Wohlleben manages an ancient forest in Germany and makes the case that trees are sentient beings, who have social relationships - they live in ‘families’ and share their ‘food’ with each other and a rich, and necessary, underground plant life of fungi who maintain a water supply for their majestic friends. Trees can communicate among themselves, including alerts for impending dangers or invading pestilence. I never knew the significant odds for their reproduction, especially given all those twirly-gigs I rake in the spring! I have a much different, much deeper appreciation of the woods that border my property, as well as an better understanding of the urgent need to preserve and cultivate a population of older trees/forests as a means to protect and conserve our waterways, aquifers, and overall ecological equilibrium on earth.
This book was my introduction to a well-known author who infuses philosophical discourse and observation as a unique angle, and much appreciated device to flesh-out his characters and storyline. Rabih and Kirsten fall in love and marry. The question of how they met and fell in love always comes up, but what about what happened after? As we watch Rabih and Kirsten work, fight, make love, and take risks, de Botton does something interesting: he will rewind a scene, usually an argument, and play it again to illustrate how loving, mature people should react, rather than how they typically do. I laughed out loud and also had to check my anger at certain parts of the story. The novel is a valuable commentary on the state of modern marriage and it reassures us that troubles are a normal, even necessary, part of the journey.
A stunning collection of artistic renditions of some of the most colorful and moody species of avians produced throughout the ages and mediums. To say the artists and their works are curated in this is an acceptable review. Picasso, Klimt, and Durer; classical oils, Japanese wood blocks, modernist, and abstract: this a perfect little coffee table book. Thumb through it again and again…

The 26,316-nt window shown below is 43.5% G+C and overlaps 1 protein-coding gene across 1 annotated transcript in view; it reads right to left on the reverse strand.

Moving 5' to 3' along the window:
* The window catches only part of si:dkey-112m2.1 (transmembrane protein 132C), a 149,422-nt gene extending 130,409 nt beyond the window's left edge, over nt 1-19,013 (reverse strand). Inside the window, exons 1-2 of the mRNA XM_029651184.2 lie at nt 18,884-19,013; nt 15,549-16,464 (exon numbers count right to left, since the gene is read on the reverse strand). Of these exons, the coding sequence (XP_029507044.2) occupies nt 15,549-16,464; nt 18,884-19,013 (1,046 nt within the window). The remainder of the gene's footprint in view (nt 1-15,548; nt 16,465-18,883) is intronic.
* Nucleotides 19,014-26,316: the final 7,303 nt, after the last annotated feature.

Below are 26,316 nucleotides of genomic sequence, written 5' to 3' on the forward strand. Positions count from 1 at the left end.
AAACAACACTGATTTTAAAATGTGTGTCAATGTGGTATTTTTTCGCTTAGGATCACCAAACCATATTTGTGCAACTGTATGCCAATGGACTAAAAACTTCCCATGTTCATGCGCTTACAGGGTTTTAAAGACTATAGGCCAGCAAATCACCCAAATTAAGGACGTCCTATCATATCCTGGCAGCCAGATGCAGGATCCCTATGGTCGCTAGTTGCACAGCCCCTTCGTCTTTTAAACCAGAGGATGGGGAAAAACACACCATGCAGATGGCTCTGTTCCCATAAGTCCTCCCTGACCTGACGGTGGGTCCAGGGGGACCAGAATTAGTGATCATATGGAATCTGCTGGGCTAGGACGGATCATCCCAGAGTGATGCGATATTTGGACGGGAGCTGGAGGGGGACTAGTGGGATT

When I mention this book to friends and acquaintances, they tell me, “Oh, I listen to her every Sunday morning. Her NPR program (On Being) is like going to church for me.” News to me, the uninformed One, but the title really caught my attention. Here she has reprinted some of the more ‘luminous’ interviews with people who are making a difference in the world in a conscious, ecumenically informed way, and really making a difference. She’s organized these reflections around five basic materials of the human experience: words, flesh, love, faith and hope. It has been a calm harbor reading this book as I flee from the reports and updates of the Presidential election, thinking the worst for our future and stunned at the incivility, rancor and general temperament of our public servants running for office and their supporters. Tippett’s conversation is a rare safe and contemplative harbor, a bit like the cool sanctuary of church.